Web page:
Messenger RNA (mRNA) is more than just a carrier of information from the genome to the ribosome. Some mRNAs include additional sequences that regulate their message by sensing molecules in the cell. These “riboswitch” sequences are an interesting and unique form of biosensor and cellular regulator.
One of the greatest powers of research is harnessing symbiotic relationships among different fields, and biological research is no exception. With the growth of bioinformatics, a field dedicated to developing computational methods for biology, collecting extremely large datasets has become easier and more widespread. As a result, biochemical methods are increasingly informed by these datasets, and in turn, the complexity of biochemical systems provides an excellent source of material for bioinformatic analysis. Our group "Biochemistry and Bioinformatics in Society" is interested in exploring this interface between biochemistry and bioinformatics. Specifically, we will be sharing insights into the impact that discoveries from this interface have on various aspects of society, such as policy and healthcare/medicine.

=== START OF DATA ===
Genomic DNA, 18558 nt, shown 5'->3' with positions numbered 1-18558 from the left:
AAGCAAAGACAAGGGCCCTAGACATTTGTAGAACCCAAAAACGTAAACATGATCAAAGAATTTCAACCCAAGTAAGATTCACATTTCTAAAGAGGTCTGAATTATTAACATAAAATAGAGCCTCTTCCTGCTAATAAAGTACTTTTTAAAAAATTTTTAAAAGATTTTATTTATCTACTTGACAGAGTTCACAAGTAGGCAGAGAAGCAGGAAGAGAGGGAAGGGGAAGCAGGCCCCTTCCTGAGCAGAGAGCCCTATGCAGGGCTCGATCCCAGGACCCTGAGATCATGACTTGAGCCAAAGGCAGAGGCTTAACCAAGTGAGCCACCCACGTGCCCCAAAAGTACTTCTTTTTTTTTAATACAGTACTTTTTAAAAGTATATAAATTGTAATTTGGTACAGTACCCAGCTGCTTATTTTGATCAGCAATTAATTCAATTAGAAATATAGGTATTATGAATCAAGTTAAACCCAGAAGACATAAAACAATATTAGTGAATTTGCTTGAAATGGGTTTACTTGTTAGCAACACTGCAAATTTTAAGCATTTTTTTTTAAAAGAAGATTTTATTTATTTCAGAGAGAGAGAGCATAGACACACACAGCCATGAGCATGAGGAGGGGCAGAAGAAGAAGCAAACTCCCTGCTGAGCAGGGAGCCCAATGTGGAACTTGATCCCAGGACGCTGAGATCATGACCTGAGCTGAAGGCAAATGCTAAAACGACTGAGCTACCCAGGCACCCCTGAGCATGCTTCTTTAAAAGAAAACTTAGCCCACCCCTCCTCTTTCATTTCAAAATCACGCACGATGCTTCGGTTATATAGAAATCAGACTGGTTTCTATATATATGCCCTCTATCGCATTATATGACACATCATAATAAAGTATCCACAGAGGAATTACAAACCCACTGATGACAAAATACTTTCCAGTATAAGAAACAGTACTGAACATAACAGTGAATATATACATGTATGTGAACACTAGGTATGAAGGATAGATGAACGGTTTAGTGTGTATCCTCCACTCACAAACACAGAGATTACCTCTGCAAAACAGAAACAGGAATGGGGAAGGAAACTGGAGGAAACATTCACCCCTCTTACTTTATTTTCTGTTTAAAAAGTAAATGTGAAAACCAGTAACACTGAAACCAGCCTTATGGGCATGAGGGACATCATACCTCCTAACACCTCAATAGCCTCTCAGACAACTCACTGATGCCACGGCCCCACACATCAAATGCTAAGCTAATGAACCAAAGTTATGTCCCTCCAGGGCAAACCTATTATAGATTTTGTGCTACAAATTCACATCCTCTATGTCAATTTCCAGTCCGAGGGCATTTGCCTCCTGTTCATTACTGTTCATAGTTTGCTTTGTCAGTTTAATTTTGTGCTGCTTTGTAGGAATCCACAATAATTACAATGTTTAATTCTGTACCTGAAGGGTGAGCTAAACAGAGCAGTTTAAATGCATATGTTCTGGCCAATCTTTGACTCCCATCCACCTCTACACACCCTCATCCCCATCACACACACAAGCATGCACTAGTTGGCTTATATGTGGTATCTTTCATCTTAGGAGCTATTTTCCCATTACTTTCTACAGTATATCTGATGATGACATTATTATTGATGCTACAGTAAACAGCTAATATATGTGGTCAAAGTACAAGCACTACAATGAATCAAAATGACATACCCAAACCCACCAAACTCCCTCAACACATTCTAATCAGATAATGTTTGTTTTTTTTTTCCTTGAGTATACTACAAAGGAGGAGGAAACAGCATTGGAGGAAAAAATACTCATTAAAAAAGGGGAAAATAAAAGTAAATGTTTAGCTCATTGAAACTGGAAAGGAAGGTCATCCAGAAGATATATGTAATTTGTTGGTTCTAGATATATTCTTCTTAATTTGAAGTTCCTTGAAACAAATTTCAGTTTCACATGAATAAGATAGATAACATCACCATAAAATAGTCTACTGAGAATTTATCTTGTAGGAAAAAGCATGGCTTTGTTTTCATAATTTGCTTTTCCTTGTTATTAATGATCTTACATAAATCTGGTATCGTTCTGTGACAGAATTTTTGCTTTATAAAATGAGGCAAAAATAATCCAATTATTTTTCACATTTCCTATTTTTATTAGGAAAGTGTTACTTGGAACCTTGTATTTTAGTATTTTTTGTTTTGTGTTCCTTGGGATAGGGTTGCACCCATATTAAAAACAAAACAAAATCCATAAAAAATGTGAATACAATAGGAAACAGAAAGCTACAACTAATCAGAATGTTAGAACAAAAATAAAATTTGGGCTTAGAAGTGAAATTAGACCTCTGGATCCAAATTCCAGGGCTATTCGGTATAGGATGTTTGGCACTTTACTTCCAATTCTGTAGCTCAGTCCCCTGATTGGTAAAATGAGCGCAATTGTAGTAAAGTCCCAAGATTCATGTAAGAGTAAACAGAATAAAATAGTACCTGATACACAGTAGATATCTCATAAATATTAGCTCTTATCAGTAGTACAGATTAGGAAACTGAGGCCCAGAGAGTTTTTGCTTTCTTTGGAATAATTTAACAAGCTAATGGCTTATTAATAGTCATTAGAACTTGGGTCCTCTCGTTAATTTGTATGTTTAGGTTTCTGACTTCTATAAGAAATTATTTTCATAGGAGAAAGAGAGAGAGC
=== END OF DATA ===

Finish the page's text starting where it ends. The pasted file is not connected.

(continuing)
Cancer is difficult to treat because it mutates quickly and frequently, enabling cancer cells to develop resistance to many therapies. However, scientists and doctors can take advantage of the many mutations in cancer using a concept called synthetic lethality.
Kinase inhibitors are one of the most common types of prescription drugs, but developing them is difficult and expensive. Using a new method, kinase inhibitors can be designed quickly and easily just by knowing the protein sequence!
Breast cancer is the most common cancer in women and about a quarter of a million new cases of breast cancer will be diagnosed this year. For many years previously, patients with breast cancer have been prescribed essentially the same blanket treatment for their cancer. However, “breast cancer” itself is not just one disease; patients who are diagnosed with breast cancer may have tumors that differ in many significant ways, including amount of aggression and sensitivity to drug treatments.
Forty years ago, at the birth of gene-editing technology, 140 brilliant scientists from all over the world met at Asilomar to discuss its usage. Now that they could join pieces of DNA in artificial ways, what should they do with it? What are the experiments they need to answer relevant questions? And more importantly, are those experiments safe and responsible? After 3 long days of intense discussion, scientists showed the public that they could self-regulate and set a precedent for scientific regulation.